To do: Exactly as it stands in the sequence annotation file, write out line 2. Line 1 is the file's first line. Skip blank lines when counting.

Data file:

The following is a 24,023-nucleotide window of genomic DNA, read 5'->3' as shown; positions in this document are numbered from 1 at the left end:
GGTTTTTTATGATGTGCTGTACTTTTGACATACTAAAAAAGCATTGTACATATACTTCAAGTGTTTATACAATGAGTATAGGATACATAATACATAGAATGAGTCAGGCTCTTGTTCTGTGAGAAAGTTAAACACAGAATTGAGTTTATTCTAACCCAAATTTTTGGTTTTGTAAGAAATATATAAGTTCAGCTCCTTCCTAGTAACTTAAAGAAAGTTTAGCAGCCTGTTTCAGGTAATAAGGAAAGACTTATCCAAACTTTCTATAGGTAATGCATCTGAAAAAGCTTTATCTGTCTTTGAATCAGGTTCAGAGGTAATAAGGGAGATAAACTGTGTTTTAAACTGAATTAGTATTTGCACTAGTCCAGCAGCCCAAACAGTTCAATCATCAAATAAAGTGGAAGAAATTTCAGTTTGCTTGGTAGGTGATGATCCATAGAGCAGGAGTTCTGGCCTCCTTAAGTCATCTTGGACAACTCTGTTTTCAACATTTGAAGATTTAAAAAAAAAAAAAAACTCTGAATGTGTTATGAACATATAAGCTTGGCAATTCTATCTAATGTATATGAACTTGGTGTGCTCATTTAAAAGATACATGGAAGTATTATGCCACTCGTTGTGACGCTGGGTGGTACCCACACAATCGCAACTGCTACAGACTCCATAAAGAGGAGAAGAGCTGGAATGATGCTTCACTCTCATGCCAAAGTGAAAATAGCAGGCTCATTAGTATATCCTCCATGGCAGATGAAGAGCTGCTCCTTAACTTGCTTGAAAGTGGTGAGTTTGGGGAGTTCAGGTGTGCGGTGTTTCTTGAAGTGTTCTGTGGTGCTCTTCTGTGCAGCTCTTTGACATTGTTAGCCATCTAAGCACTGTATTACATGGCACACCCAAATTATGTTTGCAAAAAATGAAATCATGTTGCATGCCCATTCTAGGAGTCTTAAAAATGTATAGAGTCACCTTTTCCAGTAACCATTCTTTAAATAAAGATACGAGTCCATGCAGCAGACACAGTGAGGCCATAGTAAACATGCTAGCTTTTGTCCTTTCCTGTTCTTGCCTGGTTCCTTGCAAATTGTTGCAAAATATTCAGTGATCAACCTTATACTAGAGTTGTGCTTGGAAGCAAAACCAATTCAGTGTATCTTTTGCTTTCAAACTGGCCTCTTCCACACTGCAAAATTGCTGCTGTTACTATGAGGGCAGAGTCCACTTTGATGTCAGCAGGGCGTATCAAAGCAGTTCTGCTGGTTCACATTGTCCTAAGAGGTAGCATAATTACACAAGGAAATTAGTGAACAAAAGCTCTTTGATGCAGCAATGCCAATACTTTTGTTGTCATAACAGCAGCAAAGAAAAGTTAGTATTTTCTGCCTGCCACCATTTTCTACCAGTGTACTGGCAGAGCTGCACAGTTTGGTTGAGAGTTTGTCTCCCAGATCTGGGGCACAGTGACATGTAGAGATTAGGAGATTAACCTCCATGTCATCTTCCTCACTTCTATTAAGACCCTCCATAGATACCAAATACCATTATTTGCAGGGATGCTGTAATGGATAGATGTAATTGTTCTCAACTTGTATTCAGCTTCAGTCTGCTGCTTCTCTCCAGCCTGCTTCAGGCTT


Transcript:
GGTTTTTTATGATGTGCTGTACTTTTGACATACTAAAAAAGCATTGTACATATACTTCAAGTGTTTATACAATGAGTATAGGATACATAATACATAGAATGAGTCAGGCTCTTGTTCTGTGAGAAAGTTAAACACAGAATTGAGTTTATTCTAACCCAAATTTTTGGTTTTGTAAGAAATATATAAGTTCAGCTCCTTCCTAGTAACTTAAAGAAAGTTTAGCAGCCTGTTTCAGGTAATAAGGAAAGACTTATCCAAACTTTCTATAGGTAATGCATCTGAAAAAGCTTTATCTGTCTTTGAATCAGGTTCAGAGGTAATAAGGGAGATAAACTGTGTTTTAAACTGAATTAGTATTTGCACTAGTCCAGCAGCCCAAACAGTTCAATCATCAAATAAAGTGGAAGAAATTTCAGTTTGCTTGGTAGGTGATGATCCATAGAGCAGGAGTTCTGGCCTCCTTAAGTCATCTTGGACAACTCTGTTTTCAACATTTGAAGATTTAAAAAAAAAAAAAAACTCTGAATGTGTTATGAACATATAAGCTTGGCAATTCTATCTAATGTATATGAACTTGGTGTGCTCATTTAAAAGATACATGGAAGTATTATGCCACTCGTTGTGACGCTGGGTGGTACCCACACAATCGCAACTGCTACAGACTCCATAAAGAGGAGAAGAGCTGGAATGATGCTTCACTCTCATGCCAAAGTGAAAATAGCAGGCTCATTAGTATATCCTCCATGGCAGATGAAGAGCTGCTCCTTAACTTGCTTGAAAGTGGTGAGTTTGGGGAGTTCAGGTGTGCGGTGTTTCTTGAAGTGTTCTGTGGTGCTCTTCTGTGCAGCTCTTTGACATTGTTAGCCATCTAAGCACTGTATTACATGGCACACCCAAATTATGTTTGCAAAAAATGAAATCATGTTGCATGCCCATTCTAGGAGTCTTAAAAATGTATAGAGTCACCTTTTCCAGTAACCATTCTTTAAATAAAGATACGAGTCCATGCAGCAGACACAGTGAGGCCATAGTAAACATGCTAGCTTTTGTCCTTTCCTGTTCTTGCCTGGTTCCTTGCAAATTGTTGCAAAATATTCAGTGATCAACCTTATACTAGAGTTGTGCTTGGAAGCAAAACCAATTCAGTGTATCTTTTGCTTTCAAACTGGCCTCTTCCACACTGCAAAATTGCTGCTGTTACTATGAGGGCAGAGTCCACTTTGATGTCAGCAGGGCGTATCAAAGCAGTTCTGCTGGTTCACATTGTCCTAAGAGGTAGCATAATTACACAAGGAAATTAGTGAACAAAAGCTCTTTGATGCAGCAATGCCAATACTTTTGTTGTCATAACAGCAGCAAAGAAAAGTTAGTATTTTCTGCCTGCCACCATTTTCTACCAGTGTACTGGCAGAGCTGCACAGTTTGGTTGAGAGTTTGTCTCCCAGATCTGGGGCACAGTGACATGTAGAGATTAGGAGATTAACCTCCATGTCATCTTCCTCACTTCTATTAAGACCCTCCATAGATACCAAATACCATTATTTGCAGGGATGCTGTAATGGATAGATGTAATTGTTCTCAACTTGTATTCAGCTTCAGTCTGCTGCTTCTCTCCAGCCTGCTTCAGGCTT